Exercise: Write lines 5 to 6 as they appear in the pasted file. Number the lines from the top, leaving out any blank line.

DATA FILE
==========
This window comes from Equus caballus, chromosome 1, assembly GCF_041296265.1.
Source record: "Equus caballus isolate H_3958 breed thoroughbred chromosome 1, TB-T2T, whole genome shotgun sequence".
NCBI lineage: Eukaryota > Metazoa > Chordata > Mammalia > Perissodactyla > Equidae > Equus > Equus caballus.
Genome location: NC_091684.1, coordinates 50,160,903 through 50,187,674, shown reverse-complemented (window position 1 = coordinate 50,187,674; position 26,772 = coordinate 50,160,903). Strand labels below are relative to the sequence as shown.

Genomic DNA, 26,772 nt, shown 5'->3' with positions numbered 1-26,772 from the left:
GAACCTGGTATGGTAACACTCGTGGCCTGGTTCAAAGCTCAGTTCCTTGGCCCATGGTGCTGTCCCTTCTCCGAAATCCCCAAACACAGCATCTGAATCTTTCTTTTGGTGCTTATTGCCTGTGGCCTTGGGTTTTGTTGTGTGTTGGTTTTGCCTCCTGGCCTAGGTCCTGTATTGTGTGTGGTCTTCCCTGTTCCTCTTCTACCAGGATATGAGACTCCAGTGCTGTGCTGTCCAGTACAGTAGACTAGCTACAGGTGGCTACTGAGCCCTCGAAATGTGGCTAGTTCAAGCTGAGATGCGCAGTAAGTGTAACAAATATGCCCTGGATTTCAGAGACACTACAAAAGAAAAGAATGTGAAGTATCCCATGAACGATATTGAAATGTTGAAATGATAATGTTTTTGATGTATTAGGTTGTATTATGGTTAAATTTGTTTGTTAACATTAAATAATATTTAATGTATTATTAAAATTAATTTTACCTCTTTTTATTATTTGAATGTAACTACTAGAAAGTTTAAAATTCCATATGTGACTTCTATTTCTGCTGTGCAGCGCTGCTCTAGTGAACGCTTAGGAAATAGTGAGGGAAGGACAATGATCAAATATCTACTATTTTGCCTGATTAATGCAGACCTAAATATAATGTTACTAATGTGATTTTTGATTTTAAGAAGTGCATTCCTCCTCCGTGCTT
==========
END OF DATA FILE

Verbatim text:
Genomic DNA, 26,772 nt, shown 5'->3' with positions numbered 1-26,772 from the left:
GAACCTGGTATGGTAACACTCGTGGCCTGGTTCAAAGCTCAGTTCCTTGGCCCATGGTGCTGTCCCTTCTCCGAAATCCCCAAACACAGCATCTGAATCTTTCTTTTGGTGCTTATTGCCTGTGGCCTTGGGTTTTGTTGTGTGTTGGTTTTGCCTCCTGGCCTAGGTCCTGTATTGTGTGTGGTCTTCCCTGTTCCTCTTCTACCAGGATATGAGACTCCAGTGCTGTGCTGTCCAGTACAGTAGACTAGCTACAGGTGGCTACTGAGCCCTCGAAATGTGGCTAGTTCAAGCTGAGATGCGCAGTAAGTGTAACAAATATGCCCTGGATTTCAGAGACACTACAAAAGAAAAGAATGTGAAGTATCCCATGAACGATATTGAAATGTTGAAATGATAATGTTTTTGATGTATTAGGTTGTATTATGGTTAAATTTGTTTGTTAACATTAAATAATATTTAATGTATTATTAAAATTAATTTTACCTCTTTTTATTATTTGAATGTAACTACTAGAAAGTTTAAAATTCCATATGTGACTTCTATTTCTGCTGTGCAGCGCTGCTCTAGTGAACGCTTAGGAAATAGTGAGGGAAGGACAATGATCAAATATCTACTATTTTGCCTGATTAATGCAGACCTAAATATAATGTTACTAATGTGATTTTTGATTTTAAGAAGTGCATTCCTCCTCCGTGCTT